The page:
Which brings us to the second leg of our Growth Trilemma: the populations in a growing number of nations (Europe, Asia, the Middle East and the Americas) are falling, not rising. Birth rates are plunging across most of Europe, hence the rapid ageing of populations (including Ireland as we head towards the 50/50 future in the next 15 years, i.e.: half of all Irish adults will be over 50). Of course, many see this as an opportunity: ‘the silver market’ etc. But unfortunately – and I say this as a signed up member of the over 50s club! – the cold reality is that an ageing population is synonymous with slow or no growth, not fast growth. And it’s also very hard for investors to make significant returns, ask those who have invested in nursing homes, for example[3]. Needless to say, this trend has come to the attention of policy makers, not just entrepreneurs.

The Panopticon State

Which brings us to the third leg of our Growth Trilemma: ever since the Great Recession/Financial Crisis of 2008, the one constant has been the growing economic footprint of government and the state in most developed countries. Whether through perpetual budget deficits, QE monetary expansion and – increasingly – more and more regulatory and compliance requirements across more and more sectors of the economy, we’ve all witnessed the increasing presence of what I call the Panopticon State. And it’s not about to go into reverse, if anything, another economic crisis would quickly see the socialisation of much of what we consider to be the domain of the private sector and business.  Ben Hunt has written extensively on this trend over at Epsilon Theory[4], I’d recommend you check him out.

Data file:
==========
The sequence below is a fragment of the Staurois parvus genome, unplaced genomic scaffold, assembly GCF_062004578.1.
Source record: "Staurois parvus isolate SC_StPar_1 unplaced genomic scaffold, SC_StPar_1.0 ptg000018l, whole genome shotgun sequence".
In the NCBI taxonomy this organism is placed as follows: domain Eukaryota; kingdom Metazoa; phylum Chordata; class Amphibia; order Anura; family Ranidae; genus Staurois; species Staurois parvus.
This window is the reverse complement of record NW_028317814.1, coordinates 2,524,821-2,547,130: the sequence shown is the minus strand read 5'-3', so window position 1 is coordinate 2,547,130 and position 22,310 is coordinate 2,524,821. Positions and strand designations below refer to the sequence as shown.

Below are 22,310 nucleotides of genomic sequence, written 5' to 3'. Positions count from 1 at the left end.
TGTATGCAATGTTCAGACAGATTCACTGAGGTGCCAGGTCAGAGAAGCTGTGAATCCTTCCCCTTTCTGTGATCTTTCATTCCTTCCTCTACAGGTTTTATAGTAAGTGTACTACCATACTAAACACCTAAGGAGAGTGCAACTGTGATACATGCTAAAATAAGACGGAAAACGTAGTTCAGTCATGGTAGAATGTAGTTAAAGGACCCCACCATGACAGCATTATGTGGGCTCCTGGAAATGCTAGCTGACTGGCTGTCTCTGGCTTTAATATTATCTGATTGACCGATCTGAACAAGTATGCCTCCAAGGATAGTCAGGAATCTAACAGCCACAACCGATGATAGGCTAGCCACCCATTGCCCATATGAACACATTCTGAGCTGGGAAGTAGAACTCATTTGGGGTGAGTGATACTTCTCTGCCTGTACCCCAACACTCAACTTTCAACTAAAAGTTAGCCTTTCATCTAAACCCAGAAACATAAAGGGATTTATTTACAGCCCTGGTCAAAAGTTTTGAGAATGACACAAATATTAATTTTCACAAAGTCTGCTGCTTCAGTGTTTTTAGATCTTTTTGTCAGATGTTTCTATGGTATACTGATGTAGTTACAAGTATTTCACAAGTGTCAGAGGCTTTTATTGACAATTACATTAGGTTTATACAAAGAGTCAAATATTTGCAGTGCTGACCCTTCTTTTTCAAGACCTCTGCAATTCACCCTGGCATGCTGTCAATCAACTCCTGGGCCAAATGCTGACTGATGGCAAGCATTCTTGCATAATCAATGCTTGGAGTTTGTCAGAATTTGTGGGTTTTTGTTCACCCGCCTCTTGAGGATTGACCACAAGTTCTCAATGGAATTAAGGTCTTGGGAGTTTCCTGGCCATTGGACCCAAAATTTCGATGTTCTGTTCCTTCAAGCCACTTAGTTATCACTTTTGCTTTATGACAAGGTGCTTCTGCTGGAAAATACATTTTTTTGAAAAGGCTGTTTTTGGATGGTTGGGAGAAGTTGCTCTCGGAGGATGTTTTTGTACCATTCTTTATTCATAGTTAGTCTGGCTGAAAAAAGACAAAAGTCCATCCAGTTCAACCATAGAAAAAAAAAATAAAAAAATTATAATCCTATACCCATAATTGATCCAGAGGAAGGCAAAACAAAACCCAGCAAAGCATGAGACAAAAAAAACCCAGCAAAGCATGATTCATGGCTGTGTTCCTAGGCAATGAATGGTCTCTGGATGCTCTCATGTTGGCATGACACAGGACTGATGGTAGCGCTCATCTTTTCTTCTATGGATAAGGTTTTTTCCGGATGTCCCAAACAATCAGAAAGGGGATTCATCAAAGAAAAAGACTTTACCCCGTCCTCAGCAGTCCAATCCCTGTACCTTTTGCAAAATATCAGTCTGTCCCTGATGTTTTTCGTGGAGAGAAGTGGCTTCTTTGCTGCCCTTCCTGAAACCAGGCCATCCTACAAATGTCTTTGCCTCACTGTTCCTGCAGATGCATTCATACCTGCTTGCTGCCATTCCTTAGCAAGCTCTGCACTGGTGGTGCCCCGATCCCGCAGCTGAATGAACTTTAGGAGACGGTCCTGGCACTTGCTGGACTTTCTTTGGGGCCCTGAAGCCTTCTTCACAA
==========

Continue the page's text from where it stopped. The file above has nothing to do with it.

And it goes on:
So what does the Growth Trilemma mean for start-ups, entrepreneurs and their investors for the next 3-5 years (or even 15-20 years)?  Let me share a few thoughts and then we can discuss them:

  1. Make the state your friend: if the economic footprint of government, policy makers and regulators is only going to get bigger (and it will, everywhere, including Ireland), then look to opportunities for products and services that meet the outsourced demands of state agencies (including those tied to an ageing population). And maybe appoint a retired Secretary General of a Government department or two to your board!
  2. Forget the search for the next tech unicorn, the relentless impact of digital disruption will lead to further deflation in a growing number of sectors (look at retail), militating against some of the traditional channels through which innovation feeds into higher productivity, profitability, job creation and economic growth.
  3. Focus on what is scarce: profit flows to scarcity (because demand exceeds supply), and right now there is a scarcity of solutions to some of our most pressing problems, including various health crises (physical and mental), but also energy and the environment.
  4. Think big: Stripe want to ‘grow the GDP of the internet’ – are there start-ups who can solve pressing social problems such as loneliness, polarisation, digital addiction(!)

It has never been easy growing a successful business on our small island, but Dublin BIC has had considerable success is helping businesses do just that, despite head winds from the east and from the west.  I’ve no doubt you’ll continue to navigate successfully to the future, even one characterised by the Growth Trilemma.